Periodontitis is a multifactorial infection that affects the periodontal supporting structures, which is attributed to the host response to anaerobic gram-negative microorganisms present within dental plaque.[1],[2] The presence of long-standing bacterial plaque on soft and hard structures in the oral cavity is responsible for the initiation of gingivitis which if untreated progresses to periodontitis. Susceptibility to periodontal diseases is also dependent on the interaction of risk factors such as genetic predisposition, smoking, stress, and certain systemic diseases such as diabetes.[3] Diabetes mellitus is a metabolic disease that can be broadly classified into Type I, Type II, and gestational diabetes. Type I diabetes results from the autoimmune destruction of pancreatic beta cells resulting in the total loss of insulin secretion.[4] Type II diabetes, on the other hand, results from insulin resistance, which alters the use of endogenously produced insulin at the target cells.[5],[6] In pregnant women without any previous history of diabetes, the development of increased blood-sugar levels is responsible for gestational diabetes. Postpartum, most women revert to their prediabetic states but are predisposed to the development of diabetes during the later stages of life.[7] Women with gestational diabetes mellitus (GDM) in whom glucose tolerance becomes normal postpartum remain insulin-resistant compared with women with no history of GDM.[8] A well-established bidirectional relationship has been documented between diabetes and periodontitis.[9] Substantial evidence has demonstrated diabetes mellitus as a risk factor for the impairment of periodontal health while periodontal disease, in turn, is responsible for the adverse effects on glycemic control and the pathophysiology of diabetes-related complications.[1] Another worrying indicator of the extent of the problem lies with the fact that both diseases are common in India, with India being touted the world's diabetic capital. As most individuals fail to screen themselves for both diseases due to a lack of awareness and knowledge, the interventional treatment performed may be a case of being too little and too late. This study thus aims to assess patient perception of both diabetes and periodontitis as well as to determine the prevalence of diabetic individuals who visit the dental clinic for various oral complaints based on their chief complaint and clinical examination.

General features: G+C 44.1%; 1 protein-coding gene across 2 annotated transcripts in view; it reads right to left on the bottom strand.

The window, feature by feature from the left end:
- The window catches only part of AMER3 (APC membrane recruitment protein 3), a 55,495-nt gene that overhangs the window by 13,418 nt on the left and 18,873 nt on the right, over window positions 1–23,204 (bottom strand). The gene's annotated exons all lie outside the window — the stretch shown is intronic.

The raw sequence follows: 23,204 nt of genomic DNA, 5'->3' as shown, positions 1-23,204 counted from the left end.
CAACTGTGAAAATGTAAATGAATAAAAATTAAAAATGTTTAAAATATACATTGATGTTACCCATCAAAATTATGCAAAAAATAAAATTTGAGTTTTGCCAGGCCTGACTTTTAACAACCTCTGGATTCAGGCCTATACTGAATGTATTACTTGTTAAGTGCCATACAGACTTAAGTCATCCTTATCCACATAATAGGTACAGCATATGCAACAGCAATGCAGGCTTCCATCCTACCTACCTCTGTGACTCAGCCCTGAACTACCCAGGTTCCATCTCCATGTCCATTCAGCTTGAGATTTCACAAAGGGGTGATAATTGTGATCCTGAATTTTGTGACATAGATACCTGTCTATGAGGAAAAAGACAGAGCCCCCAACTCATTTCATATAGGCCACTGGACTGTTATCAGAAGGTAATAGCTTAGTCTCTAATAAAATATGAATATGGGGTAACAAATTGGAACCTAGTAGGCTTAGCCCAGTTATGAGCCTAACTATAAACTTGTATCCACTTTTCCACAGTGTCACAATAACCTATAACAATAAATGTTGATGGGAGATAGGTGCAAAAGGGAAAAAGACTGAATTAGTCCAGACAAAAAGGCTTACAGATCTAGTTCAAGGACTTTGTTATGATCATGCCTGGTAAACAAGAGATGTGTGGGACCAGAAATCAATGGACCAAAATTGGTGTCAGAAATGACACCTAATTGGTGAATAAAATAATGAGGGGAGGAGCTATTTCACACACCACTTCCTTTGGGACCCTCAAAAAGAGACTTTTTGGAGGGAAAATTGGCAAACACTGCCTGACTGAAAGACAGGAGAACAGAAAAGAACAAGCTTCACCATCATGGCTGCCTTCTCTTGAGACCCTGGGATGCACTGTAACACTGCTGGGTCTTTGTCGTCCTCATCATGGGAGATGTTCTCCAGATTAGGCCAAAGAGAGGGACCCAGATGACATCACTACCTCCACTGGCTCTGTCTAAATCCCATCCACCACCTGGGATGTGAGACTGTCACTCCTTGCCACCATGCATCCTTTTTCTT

Materials and Methods Top